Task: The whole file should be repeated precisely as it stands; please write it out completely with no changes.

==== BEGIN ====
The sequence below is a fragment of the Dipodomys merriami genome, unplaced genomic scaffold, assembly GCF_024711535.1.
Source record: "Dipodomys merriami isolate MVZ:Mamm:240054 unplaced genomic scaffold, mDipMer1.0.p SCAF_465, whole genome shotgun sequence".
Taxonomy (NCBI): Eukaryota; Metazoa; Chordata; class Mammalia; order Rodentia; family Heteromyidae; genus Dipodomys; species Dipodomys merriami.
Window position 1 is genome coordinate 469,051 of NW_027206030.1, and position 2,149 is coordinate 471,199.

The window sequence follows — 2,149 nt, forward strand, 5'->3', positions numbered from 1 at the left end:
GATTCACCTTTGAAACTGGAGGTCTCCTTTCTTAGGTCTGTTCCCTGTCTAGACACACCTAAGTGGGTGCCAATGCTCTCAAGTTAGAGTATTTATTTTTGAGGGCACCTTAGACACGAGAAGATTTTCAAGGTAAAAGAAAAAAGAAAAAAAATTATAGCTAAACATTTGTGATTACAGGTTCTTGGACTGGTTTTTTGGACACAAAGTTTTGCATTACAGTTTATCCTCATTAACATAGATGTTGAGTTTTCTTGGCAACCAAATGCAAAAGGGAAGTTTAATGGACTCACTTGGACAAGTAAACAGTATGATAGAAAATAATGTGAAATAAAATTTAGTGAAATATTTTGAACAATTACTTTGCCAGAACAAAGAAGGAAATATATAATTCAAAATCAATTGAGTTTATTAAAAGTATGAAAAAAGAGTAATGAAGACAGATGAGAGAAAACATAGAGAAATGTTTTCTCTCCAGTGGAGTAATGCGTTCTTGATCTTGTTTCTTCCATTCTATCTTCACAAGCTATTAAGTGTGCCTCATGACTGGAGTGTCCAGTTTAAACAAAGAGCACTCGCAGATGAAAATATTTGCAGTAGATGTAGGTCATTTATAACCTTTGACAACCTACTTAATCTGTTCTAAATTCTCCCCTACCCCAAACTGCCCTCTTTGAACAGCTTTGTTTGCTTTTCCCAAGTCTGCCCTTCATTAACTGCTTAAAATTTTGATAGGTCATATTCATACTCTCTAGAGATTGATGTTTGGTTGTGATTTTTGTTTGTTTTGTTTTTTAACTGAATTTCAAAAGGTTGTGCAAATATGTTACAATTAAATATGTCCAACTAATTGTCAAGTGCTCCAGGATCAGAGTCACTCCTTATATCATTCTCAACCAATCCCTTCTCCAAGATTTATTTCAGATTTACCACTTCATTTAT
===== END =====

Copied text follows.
The sequence below is a fragment of the Dipodomys merriami genome, unplaced genomic scaffold, assembly GCF_024711535.1.
Source record: "Dipodomys merriami isolate MVZ:Mamm:240054 unplaced genomic scaffold, mDipMer1.0.p SCAF_465, whole genome shotgun sequence".
Taxonomy (NCBI): Eukaryota; Metazoa; Chordata; class Mammalia; order Rodentia; family Heteromyidae; genus Dipodomys; species Dipodomys merriami.
Window position 1 is genome coordinate 469,051 of NW_027206030.1, and position 2,149 is coordinate 471,199.

The window sequence follows — 2,149 nt, forward strand, 5'->3', positions numbered from 1 at the left end:
GATTCACCTTTGAAACTGGAGGTCTCCTTTCTTAGGTCTGTTCCCTGTCTAGACACACCTAAGTGGGTGCCAATGCTCTCAAGTTAGAGTATTTATTTTTGAGGGCACCTTAGACACGAGAAGATTTTCAAGGTAAAAGAAAAAAGAAAAAAAATTATAGCTAAACATTTGTGATTACAGGTTCTTGGACTGGTTTTTTGGACACAAAGTTTTGCATTACAGTTTATCCTCATTAACATAGATGTTGAGTTTTCTTGGCAACCAAATGCAAAAGGGAAGTTTAATGGACTCACTTGGACAAGTAAACAGTATGATAGAAAATAATGTGAAATAAAATTTAGTGAAATATTTTGAACAATTACTTTGCCAGAACAAAGAAGGAAATATATAATTCAAAATCAATTGAGTTTATTAAAAGTATGAAAAAAGAGTAATGAAGACAGATGAGAGAAAACATAGAGAAATGTTTTCTCTCCAGTGGAGTAATGCGTTCTTGATCTTGTTTCTTCCATTCTATCTTCACAAGCTATTAAGTGTGCCTCATGACTGGAGTGTCCAGTTTAAACAAAGAGCACTCGCAGATGAAAATATTTGCAGTAGATGTAGGTCATTTATAACCTTTGACAACCTACTTAATCTGTTCTAAATTCTCCCCTACCCCAAACTGCCCTCTTTGAACAGCTTTGTTTGCTTTTCCCAAGTCTGCCCTTCATTAACTGCTTAAAATTTTGATAGGTCATATTCATACTCTCTAGAGATTGATGTTTGGTTGTGATTTTTGTTTGTTTTGTTTTTTAACTGAATTTCAAAAGGTTGTGCAAATATGTTACAATTAAATATGTCCAACTAATTGTCAAGTGCTCCAGGATCAGAGTCACTCCTTATATCATTCTCAACCAATCCCTTCTCCAAGATTTATTTCAGATTTACCACTTCATTTAT